What do Caitlin Moran and Nicky Morgan have in common?

Reading.   Reading books, not Reading Berkshire.

This unlikely pairing dawned on me as I watched Raised by Wolves by Caitlin and Caroline Moran and realised that every episode has books in it. Every one. Books on shelves, books on tables and floors, and critically books in libraries, being chosen, taken out, read and studied. Books are props and support the comedy. This family love and devour books. If you have read any Caitlin Moran you will know that her formal schooling was sporadic and would give most teachers palpitations. Caitlin’s love is summed up in this way “a library in the middle of the community is a cross between an emergency exit, a life raft and a festival. They are cathedrals of the mind; hospitals of the soul; theme parks of the imagination”.

Likewise Nicky Morgan has said that we need “to introduce every child from every background to our incredibly rich heritage of world-famous children’s literature. Then we can trust books to do the rest.” Morgan’s take on this is to get Penguin to publish large sets of classics to sell to schools.

Now, I have played devil’s advocate in suggesting these stances are the same. Essentially they both say children should read books, but beyond this the contrasts are the critical issue here. Apart from the eloquence of the statements, there are a number of further differences: Moran is telling us that reading is a salve, a joy akin to a religious experience, an escape. Morgan’s quote suggests that if you give children a book that you deem suitable for them, it will perform a feat of magic.

This is strange given that the Department for Education document Reading for Pleasure is clear that research shows that pleasurable, purposeful reading stems from having greater access to a wide range of books. Also that this access and allowing children to choose what they read is more crucial than socio-economic group. It is this breadth and choice in reading not the “classic-ness” of the books that is impactful. The study of books in school is not choice. It can lead children to books that they learn to love and might not otherwise have read (I will always be glad I read Gulliver’s Travels and have not spent my life referring to film versions of the story). However, it can also create unhappiness (I am still scarred by The Old Man and the Sea). By this I do not mean book study should be stopped, changed or criticised. I am saying that early in their reading experience children need to learn about libraries and be encouraged to dip in and discover, at their own pace, in their own way.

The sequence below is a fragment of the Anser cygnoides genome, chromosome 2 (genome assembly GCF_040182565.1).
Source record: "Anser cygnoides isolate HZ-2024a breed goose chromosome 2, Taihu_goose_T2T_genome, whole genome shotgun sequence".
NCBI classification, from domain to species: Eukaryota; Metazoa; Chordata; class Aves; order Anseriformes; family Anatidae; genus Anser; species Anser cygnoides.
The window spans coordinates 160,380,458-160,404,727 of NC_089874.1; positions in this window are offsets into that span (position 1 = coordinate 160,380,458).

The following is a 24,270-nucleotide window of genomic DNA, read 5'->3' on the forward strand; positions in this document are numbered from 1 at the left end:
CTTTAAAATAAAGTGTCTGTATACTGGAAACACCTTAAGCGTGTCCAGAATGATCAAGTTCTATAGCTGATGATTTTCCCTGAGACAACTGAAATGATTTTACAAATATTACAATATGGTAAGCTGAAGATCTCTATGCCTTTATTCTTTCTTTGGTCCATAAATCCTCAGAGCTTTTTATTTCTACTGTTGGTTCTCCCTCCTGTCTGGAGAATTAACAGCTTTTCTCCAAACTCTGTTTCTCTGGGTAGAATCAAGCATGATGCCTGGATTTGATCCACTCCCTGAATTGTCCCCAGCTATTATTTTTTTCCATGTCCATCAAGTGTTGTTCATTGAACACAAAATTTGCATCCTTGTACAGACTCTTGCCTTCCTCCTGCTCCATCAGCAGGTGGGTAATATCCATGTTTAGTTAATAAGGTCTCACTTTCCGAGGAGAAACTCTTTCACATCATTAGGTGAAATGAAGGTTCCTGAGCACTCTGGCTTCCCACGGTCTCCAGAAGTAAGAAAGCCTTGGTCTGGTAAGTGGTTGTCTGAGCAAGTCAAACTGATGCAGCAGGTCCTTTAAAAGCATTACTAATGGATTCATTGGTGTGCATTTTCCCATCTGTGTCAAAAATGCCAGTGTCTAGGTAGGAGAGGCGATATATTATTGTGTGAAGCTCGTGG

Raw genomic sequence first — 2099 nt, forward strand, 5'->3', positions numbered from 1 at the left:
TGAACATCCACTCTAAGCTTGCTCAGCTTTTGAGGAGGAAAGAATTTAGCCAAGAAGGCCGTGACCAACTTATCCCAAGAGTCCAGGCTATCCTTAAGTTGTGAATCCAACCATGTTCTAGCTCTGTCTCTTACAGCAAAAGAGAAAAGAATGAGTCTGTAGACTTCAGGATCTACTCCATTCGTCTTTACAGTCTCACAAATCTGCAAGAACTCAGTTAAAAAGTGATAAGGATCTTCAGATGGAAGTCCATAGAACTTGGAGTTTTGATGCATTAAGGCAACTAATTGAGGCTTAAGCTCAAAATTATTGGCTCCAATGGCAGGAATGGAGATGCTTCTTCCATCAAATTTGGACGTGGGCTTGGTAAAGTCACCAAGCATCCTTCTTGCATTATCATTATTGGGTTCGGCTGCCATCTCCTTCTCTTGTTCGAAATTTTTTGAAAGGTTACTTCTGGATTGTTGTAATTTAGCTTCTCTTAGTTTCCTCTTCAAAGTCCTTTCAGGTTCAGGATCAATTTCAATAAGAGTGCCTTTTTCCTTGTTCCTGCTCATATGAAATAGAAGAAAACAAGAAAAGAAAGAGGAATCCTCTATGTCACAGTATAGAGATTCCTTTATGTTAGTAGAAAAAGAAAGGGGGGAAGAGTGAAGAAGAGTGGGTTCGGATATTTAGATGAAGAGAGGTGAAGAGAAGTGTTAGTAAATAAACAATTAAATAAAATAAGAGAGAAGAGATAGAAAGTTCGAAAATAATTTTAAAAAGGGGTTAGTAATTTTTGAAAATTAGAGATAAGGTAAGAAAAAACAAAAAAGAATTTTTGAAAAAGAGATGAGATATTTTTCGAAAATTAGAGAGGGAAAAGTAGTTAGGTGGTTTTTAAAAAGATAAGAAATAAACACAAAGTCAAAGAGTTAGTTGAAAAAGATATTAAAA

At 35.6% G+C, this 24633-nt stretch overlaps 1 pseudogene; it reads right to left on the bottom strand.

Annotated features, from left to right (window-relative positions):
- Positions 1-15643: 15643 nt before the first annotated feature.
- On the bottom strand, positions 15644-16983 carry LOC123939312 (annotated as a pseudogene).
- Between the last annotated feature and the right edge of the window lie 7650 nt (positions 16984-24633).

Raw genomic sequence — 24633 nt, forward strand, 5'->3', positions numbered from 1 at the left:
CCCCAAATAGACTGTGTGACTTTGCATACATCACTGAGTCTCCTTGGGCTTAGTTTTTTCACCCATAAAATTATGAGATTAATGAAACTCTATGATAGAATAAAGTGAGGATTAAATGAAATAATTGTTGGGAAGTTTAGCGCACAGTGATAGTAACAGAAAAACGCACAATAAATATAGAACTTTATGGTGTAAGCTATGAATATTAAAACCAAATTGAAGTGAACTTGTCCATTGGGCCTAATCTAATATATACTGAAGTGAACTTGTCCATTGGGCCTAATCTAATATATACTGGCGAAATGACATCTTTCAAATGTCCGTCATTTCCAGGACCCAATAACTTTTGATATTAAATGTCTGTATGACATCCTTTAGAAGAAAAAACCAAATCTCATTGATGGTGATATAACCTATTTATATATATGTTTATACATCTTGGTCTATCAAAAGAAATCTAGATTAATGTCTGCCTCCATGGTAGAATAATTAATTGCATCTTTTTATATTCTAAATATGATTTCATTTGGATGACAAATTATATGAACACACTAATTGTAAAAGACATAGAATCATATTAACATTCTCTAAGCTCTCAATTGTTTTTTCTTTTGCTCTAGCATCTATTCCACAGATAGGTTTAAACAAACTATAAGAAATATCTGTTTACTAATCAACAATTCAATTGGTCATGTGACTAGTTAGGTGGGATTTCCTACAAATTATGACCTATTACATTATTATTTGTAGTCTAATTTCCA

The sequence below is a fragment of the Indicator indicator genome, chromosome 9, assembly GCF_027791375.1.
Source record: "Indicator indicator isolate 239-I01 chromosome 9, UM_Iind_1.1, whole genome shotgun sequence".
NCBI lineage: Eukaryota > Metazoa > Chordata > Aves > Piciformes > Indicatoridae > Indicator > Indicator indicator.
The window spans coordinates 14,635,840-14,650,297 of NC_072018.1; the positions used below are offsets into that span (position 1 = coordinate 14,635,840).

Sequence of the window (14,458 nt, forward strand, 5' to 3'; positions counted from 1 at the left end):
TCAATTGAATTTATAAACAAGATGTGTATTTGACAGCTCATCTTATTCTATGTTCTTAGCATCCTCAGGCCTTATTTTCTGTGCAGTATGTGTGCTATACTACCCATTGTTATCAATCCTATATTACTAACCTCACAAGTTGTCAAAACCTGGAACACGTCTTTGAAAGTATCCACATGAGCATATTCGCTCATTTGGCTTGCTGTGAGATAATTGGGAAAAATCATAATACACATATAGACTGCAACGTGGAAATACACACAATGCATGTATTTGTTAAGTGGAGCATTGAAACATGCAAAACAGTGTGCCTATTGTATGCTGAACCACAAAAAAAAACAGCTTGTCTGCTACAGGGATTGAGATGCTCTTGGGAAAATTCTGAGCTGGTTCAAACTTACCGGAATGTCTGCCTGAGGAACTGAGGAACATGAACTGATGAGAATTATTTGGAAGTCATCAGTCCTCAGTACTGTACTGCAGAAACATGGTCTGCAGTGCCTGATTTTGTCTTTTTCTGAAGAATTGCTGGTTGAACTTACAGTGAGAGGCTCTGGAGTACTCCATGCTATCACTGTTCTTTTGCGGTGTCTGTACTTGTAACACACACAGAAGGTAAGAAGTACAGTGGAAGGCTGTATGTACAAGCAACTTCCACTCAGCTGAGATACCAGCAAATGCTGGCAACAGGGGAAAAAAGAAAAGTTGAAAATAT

This is not something that most children can do alone. It needs to be a joint venture between schools and parents. Schools have the information to educate about this, the enthusiasm to engage and the relationship with parents and children to get this message across. But libraries have the books. Local libraries have books for everyone, at any age, free, with almost anything in print. They have the books, schools have the relationship, together they have the recipe for engaged readers.

Teaching children and parents about these amazing places will improve their chances of forming a relationship with books that will bear fruit for many years to come. It is not a chore or a distraction. In fact the more I read, talk and think about it, the more sure I become that it is essential and worth fighting for, for as long as there are still libraries to join. The issue is not about access in the way Morgan frames it, but about informing people about the resources available; not about the physical book but about feeling the love in the way that Moran conveys through her writing.

In the end reading is their common factor but the question “What are the differences between Caitlin Moran and Nicky Morgan?” is the more important question.  I suspect it would take more than 700 words to answer that one….